Wood utilized Kodak Vision3 stocks throughout: the 5205 250-speed daylight and 5219 500 ASA tungsten. The DP’s lighting plan for the robot factories and high-tech arenas was designed to convey the slick “future-is-now” theme. Gaffer Frans Wetterings brought in LED lights, and while Wood says he was a bit wary of their harshness, “they’re good effects lights that livened up the sets.” Wood took a more naturalistic bent when lighting the humans, sans surrogates, within their homes, because, “that’s where these people could really be themselves. I used a lot of Kino Flos, an approach dating back to Freaky Friday where I lit Jamie Lee Curtis just with Image 80s, and so I have made a point of using them in close on set to provide a soft and flattering light.” For wider angles, the cinematographer says he relied on HMI and Tungsten Fresnels from Kaye Lites, one of New England’s most comprehensive grip and lighting provider.
Flawless Inside and Out
Since offering one’s best face for public consumption is at the core of the story, Surrogates’ characters in the outside world are mostly a happy lot. Mitchell believes her character’s acceptance of surrogacy would be natural in such circumstances. “She was accustomed to it from childhood and considered it safe. Plus, since nearly everybody accepts it, there’s conformity at work,” Mitchell says. “For me personally, my surrogate wouldn’t be wearing the push-up bra and all that, but it would have a tail. There’s no reason not to include an animal characteristic as part of the paradigm. Surrogacy doesn’t have to just be a vanity issue; it could become a creative expression of self.”
The actress says that differentiating between her human and surrogate characters was often a matter of costuming. “My human costume had me wearing a padded butt, and it’s easy to see how the human would settle in for that in her real life, since people do choose comfort most of the time,” she laughs. “However, with the surrogate, I just thought how fun it would be to play John Wayne. Referencing an iconic character is a kind of shorthand, but so often we all do reference reality by citing examples from movies.”
From a visual standpoint, Mostow says the main priority was delivering the surrogates on screen in a distinctive fashion. “They had to register as robots, meaning they had to look terrific while being easily distinguishable from the humans. All our various disciplines had to come together to make this illusion work — casting actors with the appropriate appearance; finessing their appearance with hair, wardrobe and makeup; then lighting for effect; and finally digital changes in post to take out imperfections.”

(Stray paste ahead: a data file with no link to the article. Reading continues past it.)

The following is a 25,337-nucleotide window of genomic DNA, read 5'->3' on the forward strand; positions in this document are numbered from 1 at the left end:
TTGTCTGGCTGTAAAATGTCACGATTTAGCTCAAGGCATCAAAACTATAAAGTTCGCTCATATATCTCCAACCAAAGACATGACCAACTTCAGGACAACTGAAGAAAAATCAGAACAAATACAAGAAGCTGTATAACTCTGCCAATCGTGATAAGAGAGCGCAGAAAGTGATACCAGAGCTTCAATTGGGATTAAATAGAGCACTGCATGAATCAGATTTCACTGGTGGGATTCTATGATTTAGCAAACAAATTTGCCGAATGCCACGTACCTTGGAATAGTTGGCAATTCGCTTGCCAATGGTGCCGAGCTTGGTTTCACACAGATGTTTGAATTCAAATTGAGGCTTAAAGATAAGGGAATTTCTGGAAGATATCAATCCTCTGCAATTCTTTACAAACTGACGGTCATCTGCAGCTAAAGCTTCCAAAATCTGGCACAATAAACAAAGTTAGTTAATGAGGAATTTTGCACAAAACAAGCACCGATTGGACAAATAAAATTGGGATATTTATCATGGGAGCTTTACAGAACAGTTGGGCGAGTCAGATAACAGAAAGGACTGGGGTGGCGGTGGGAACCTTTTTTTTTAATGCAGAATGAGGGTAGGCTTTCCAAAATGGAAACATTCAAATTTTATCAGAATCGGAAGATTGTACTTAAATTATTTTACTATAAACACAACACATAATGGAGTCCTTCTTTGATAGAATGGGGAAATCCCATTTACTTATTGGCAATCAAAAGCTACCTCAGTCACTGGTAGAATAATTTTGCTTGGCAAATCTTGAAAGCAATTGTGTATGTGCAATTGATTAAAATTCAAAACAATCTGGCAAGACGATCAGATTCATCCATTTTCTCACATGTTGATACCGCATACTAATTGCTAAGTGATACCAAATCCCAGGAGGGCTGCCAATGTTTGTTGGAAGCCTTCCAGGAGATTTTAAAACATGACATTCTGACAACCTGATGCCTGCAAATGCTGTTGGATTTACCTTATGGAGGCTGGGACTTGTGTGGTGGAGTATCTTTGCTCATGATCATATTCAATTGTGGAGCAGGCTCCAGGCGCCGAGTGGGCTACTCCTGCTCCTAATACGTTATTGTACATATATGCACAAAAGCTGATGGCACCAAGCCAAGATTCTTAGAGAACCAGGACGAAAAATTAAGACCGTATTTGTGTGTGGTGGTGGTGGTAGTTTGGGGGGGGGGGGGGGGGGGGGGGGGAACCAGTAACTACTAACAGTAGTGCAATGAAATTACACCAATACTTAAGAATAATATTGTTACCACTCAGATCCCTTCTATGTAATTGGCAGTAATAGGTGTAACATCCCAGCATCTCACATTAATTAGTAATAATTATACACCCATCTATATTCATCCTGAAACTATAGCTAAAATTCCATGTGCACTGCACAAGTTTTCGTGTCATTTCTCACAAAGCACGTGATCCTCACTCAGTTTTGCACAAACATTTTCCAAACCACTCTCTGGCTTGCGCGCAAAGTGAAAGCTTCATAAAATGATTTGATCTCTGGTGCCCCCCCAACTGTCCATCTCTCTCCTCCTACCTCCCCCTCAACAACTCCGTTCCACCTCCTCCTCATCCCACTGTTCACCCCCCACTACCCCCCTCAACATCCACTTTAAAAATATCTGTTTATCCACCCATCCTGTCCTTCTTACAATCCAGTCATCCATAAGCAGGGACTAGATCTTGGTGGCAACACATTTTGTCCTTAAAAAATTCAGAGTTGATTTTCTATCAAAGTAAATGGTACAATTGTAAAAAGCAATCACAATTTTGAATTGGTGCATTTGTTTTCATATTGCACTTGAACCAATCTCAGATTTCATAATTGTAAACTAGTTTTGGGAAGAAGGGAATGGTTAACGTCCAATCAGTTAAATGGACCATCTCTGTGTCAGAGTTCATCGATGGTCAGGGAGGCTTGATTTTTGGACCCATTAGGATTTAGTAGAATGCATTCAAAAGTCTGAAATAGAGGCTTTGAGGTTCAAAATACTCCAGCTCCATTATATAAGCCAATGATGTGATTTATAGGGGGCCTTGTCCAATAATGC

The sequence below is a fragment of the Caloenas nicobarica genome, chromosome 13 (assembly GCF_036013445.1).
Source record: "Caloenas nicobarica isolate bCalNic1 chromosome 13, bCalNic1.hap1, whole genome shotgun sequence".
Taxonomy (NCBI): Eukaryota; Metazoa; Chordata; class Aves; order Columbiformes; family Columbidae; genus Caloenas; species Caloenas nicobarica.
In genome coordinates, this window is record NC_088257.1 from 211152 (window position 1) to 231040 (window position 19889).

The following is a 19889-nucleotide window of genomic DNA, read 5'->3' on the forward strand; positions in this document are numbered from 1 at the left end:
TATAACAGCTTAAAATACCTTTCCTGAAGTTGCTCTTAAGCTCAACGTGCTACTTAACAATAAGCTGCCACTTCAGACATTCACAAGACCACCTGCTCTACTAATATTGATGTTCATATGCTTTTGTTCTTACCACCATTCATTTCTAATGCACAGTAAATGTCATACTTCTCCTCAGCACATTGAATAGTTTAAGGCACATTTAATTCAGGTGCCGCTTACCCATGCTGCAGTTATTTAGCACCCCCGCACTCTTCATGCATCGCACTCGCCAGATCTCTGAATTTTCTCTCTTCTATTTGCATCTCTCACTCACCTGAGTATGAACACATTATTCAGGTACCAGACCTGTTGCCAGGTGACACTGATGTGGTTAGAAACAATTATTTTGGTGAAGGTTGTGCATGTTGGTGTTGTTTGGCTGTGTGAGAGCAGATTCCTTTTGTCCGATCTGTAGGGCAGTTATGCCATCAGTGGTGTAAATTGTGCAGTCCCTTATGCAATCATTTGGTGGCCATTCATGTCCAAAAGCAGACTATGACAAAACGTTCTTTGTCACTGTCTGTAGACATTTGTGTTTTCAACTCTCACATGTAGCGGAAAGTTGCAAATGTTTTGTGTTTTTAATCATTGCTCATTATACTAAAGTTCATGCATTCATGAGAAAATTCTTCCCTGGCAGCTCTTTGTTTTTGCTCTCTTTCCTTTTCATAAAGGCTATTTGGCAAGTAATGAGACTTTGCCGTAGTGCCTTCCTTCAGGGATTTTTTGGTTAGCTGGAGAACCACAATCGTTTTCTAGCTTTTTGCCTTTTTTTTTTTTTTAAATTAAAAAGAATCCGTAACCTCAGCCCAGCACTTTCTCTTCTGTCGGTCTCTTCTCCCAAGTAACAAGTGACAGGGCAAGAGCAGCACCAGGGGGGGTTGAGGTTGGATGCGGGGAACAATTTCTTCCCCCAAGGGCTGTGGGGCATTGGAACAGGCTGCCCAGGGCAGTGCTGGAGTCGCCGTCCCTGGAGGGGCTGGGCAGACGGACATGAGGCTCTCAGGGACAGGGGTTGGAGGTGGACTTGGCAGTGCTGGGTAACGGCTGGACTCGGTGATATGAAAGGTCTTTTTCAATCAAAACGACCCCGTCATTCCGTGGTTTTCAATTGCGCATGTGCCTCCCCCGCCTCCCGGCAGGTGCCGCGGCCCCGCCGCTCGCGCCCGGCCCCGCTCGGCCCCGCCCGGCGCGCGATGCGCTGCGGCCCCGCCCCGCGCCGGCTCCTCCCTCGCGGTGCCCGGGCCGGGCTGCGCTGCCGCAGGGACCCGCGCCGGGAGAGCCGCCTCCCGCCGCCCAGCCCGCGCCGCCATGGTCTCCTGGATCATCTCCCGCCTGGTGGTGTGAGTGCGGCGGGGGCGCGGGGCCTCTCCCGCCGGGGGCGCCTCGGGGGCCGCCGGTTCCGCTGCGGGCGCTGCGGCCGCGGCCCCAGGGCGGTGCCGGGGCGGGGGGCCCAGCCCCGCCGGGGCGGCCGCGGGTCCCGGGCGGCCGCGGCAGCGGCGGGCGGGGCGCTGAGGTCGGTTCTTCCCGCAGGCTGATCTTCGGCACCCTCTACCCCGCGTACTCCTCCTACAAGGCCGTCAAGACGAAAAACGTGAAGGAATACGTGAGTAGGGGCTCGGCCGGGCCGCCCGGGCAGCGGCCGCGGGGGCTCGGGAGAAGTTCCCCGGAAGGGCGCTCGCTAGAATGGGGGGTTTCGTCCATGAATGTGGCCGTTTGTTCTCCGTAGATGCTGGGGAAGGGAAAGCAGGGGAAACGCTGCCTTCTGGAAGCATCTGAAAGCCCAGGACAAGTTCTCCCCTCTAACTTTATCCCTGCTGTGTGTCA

Since the surrogate look relied heavily on cinematography, it fell to Wood to devise a way to make them appear like robots on camera. “I don’t like to impose a look on a movie,” Wood admits. “My preference is to have the look come about after seeing the actors in the on-set environment. And here we had Bruce Willis, one of the least robotic looking actors imaginable. His presence on-screen gives off a grounded-in-reality feeling that carries through the film.” Wood likened his robot lighting scheme to a Victoria’s Secret commercial, calling it the way everybody wants to look. “It was a move in the right direction, but to be honest, even with makeup and lighting, the skin was never quite smooth enough,” he admits.
Hence further embellishment in post was needed. “We were trying to bring all the surrogates to a level of flawlessness and consistency to match Jonathan’s vision,” VFX supervisor Mark Stetson relates. Tackling hundreds of VFX shots in 3D would have been cost prohibitive, so 2D roto/patch techniques were used. “We ended up having to relight the actors’ faces, as well as retouch the wrinkles. The real challenge was to find a vendor who could do the work.” Roughly half of the film’s 750 effects shots involved surrogate imagery, and the Western Massachusetts office of Synthespian Studios treated most of these. Most other visual effects work was divided between Massachusetts-based shops Brickyard VFX and Sandbox F/X, while Lidar Services provided location data for set extensions and Eyetronics scanned the features of the film’s leads and stunt performers.
Even with the Synthespian crew aboard, issues of how best to apply the necessary appearance smoothing were still not fully resolved. Stetson visited Company 3 to discuss DI possibilities with Wood and colorist Stephen Nakamura. “Stephen developed a look that capitalized on (Oliver’s) lighting. He helped us find a look that maintained the strong color palette that Oliver was after,” Stetson says, “yet gave a slightly artificial glow to the surrogates without excessive diffusion of the faces.”